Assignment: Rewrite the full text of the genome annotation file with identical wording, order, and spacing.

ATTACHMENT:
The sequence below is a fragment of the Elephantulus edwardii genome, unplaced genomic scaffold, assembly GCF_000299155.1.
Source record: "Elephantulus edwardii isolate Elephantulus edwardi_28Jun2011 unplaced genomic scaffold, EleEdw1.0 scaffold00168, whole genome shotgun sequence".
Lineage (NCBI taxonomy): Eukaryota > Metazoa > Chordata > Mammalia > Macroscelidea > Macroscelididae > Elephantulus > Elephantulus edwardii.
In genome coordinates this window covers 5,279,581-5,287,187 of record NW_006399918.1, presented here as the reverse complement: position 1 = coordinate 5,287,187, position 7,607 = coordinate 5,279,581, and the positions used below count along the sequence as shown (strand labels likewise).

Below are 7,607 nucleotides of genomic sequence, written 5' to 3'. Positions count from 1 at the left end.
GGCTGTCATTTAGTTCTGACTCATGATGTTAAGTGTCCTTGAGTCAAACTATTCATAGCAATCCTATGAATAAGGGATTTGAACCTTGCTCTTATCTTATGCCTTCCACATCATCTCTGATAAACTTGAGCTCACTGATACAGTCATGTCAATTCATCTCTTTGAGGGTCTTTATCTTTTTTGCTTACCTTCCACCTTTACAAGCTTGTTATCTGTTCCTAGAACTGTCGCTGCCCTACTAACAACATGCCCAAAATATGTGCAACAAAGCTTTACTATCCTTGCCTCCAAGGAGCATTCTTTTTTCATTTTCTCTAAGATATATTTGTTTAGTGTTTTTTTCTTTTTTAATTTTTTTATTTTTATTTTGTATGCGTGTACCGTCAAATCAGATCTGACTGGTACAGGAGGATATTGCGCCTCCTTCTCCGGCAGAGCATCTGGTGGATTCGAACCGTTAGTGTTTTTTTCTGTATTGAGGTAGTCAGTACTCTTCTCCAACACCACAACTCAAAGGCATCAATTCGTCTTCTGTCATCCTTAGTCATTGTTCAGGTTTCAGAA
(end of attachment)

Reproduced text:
The sequence below is a fragment of the Elephantulus edwardii genome, unplaced genomic scaffold, assembly GCF_000299155.1.
Source record: "Elephantulus edwardii isolate Elephantulus edwardi_28Jun2011 unplaced genomic scaffold, EleEdw1.0 scaffold00168, whole genome shotgun sequence".
Lineage (NCBI taxonomy): Eukaryota > Metazoa > Chordata > Mammalia > Macroscelidea > Macroscelididae > Elephantulus > Elephantulus edwardii.
In genome coordinates this window covers 5,279,581-5,287,187 of record NW_006399918.1, presented here as the reverse complement: position 1 = coordinate 5,287,187, position 7,607 = coordinate 5,279,581, and the positions used below count along the sequence as shown (strand labels likewise).

Below are 7,607 nucleotides of genomic sequence, written 5' to 3'. Positions count from 1 at the left end.
GGCTGTCATTTAGTTCTGACTCATGATGTTAAGTGTCCTTGAGTCAAACTATTCATAGCAATCCTATGAATAAGGGATTTGAACCTTGCTCTTATCTTATGCCTTCCACATCATCTCTGATAAACTTGAGCTCACTGATACAGTCATGTCAATTCATCTCTTTGAGGGTCTTTATCTTTTTTGCTTACCTTCCACCTTTACAAGCTTGTTATCTGTTCCTAGAACTGTCGCTGCCCTACTAACAACATGCCCAAAATATGTGCAACAAAGCTTTACTATCCTTGCCTCCAAGGAGCATTCTTTTTTCATTTTCTCTAAGATATATTTGTTTAGTGTTTTTTTCTTTTTTAATTTTTTTATTTTTATTTTGTATGCGTGTACCGTCAAATCAGATCTGACTGGTACAGGAGGATATTGCGCCTCCTTCTCCGGCAGAGCATCTGGTGGATTCGAACCGTTAGTGTTTTTTTCTGTATTGAGGTAGTCAGTACTCTTCTCCAACACCACAACTCAAAGGCATCAATTCGTCTTCTGTCATCCTTAGTCATTGTTCAGGTTTCAGAA